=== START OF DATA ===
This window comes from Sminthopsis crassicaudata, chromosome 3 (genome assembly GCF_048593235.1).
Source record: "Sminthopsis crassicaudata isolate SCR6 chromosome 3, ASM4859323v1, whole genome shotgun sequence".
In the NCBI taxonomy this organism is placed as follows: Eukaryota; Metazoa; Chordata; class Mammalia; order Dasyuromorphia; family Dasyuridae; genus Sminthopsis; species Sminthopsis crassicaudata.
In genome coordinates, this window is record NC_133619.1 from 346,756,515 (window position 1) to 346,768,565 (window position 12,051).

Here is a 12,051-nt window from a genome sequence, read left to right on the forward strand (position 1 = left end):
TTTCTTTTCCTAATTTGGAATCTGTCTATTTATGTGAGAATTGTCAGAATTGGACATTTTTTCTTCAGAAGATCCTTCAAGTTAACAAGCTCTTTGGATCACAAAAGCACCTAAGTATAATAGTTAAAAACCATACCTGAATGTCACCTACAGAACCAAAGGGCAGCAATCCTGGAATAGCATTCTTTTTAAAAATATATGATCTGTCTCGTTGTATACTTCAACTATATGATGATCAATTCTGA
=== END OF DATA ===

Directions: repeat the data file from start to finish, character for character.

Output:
This window comes from Sminthopsis crassicaudata, chromosome 3 (genome assembly GCF_048593235.1).
Source record: "Sminthopsis crassicaudata isolate SCR6 chromosome 3, ASM4859323v1, whole genome shotgun sequence".
In the NCBI taxonomy this organism is placed as follows: Eukaryota; Metazoa; Chordata; class Mammalia; order Dasyuromorphia; family Dasyuridae; genus Sminthopsis; species Sminthopsis crassicaudata.
In genome coordinates, this window is record NC_133619.1 from 346,756,515 (window position 1) to 346,768,565 (window position 12,051).

Here is a 12,051-nt window from a genome sequence, read left to right on the forward strand (position 1 = left end):
TTTCTTTTCCTAATTTGGAATCTGTCTATTTATGTGAGAATTGTCAGAATTGGACATTTTTTCTTCAGAAGATCCTTCAAGTTAACAAGCTCTTTGGATCACAAAAGCACCTAAGTATAATAGTTAAAAACCATACCTGAATGTCACCTACAGAACCAAAGGGCAGCAATCCTGGAATAGCATTCTTTTTAAAAATATATGATCTGTCTCGTTGTATACTTCAACTATATGATGATCAATTCTGA